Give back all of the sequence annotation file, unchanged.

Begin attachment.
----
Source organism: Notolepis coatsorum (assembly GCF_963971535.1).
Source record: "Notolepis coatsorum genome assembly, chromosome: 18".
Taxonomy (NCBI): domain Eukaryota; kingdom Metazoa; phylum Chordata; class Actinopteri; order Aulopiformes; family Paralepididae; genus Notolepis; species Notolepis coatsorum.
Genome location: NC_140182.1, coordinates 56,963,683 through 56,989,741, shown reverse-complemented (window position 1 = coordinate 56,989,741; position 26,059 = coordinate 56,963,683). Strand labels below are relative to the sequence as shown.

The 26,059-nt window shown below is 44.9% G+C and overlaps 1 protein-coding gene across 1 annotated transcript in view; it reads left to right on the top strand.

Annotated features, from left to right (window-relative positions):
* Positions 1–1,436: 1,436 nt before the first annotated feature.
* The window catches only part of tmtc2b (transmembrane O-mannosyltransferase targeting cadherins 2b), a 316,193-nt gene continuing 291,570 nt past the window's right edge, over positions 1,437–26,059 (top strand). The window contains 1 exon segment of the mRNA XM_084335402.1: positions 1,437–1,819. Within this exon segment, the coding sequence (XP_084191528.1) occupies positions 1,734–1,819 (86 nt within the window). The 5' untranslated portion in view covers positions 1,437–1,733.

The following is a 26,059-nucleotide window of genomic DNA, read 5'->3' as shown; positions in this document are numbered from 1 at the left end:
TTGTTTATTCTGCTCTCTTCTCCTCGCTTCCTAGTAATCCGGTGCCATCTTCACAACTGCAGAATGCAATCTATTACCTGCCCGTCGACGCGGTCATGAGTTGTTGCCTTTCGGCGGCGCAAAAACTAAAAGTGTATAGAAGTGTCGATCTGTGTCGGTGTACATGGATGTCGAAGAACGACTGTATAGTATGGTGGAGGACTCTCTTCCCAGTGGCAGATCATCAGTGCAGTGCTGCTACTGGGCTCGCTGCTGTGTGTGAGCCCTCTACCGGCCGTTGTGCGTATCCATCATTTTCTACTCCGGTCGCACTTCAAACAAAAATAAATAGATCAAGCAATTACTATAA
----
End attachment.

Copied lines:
Source organism: Notolepis coatsorum (assembly GCF_963971535.1).
Source record: "Notolepis coatsorum genome assembly, chromosome: 18".
Taxonomy (NCBI): domain Eukaryota; kingdom Metazoa; phylum Chordata; class Actinopteri; order Aulopiformes; family Paralepididae; genus Notolepis; species Notolepis coatsorum.
Genome location: NC_140182.1, coordinates 56,963,683 through 56,989,741, shown reverse-complemented (window position 1 = coordinate 56,989,741; position 26,059 = coordinate 56,963,683). Strand labels below are relative to the sequence as shown.

The 26,059-nt window shown below is 44.9% G+C and overlaps 1 protein-coding gene across 1 annotated transcript in view; it reads left to right on the top strand.

Annotated features, from left to right (window-relative positions):
* Positions 1–1,436: 1,436 nt before the first annotated feature.
* The window catches only part of tmtc2b (transmembrane O-mannosyltransferase targeting cadherins 2b), a 316,193-nt gene continuing 291,570 nt past the window's right edge, over positions 1,437–26,059 (top strand). The window contains 1 exon segment of the mRNA XM_084335402.1: positions 1,437–1,819. Within this exon segment, the coding sequence (XP_084191528.1) occupies positions 1,734–1,819 (86 nt within the window). The 5' untranslated portion in view covers positions 1,437–1,733.

The following is a 26,059-nucleotide window of genomic DNA, read 5'->3' as shown; positions in this document are numbered from 1 at the left end:
TTGTTTATTCTGCTCTCTTCTCCTCGCTTCCTAGTAATCCGGTGCCATCTTCACAACTGCAGAATGCAATCTATTACCTGCCCGTCGACGCGGTCATGAGTTGTTGCCTTTCGGCGGCGCAAAAACTAAAAGTGTATAGAAGTGTCGATCTGTGTCGGTGTACATGGATGTCGAAGAACGACTGTATAGTATGGTGGAGGACTCTCTTCCCAGTGGCAGATCATCAGTGCAGTGCTGCTACTGGGCTCGCTGCTGTGTGTGAGCCCTCTACCGGCCGTTGTGCGTATCCATCATTTTCTACTCCGGTCGCACTTCAAACAAAAATAAATAGATCAAGCAATTACTATAA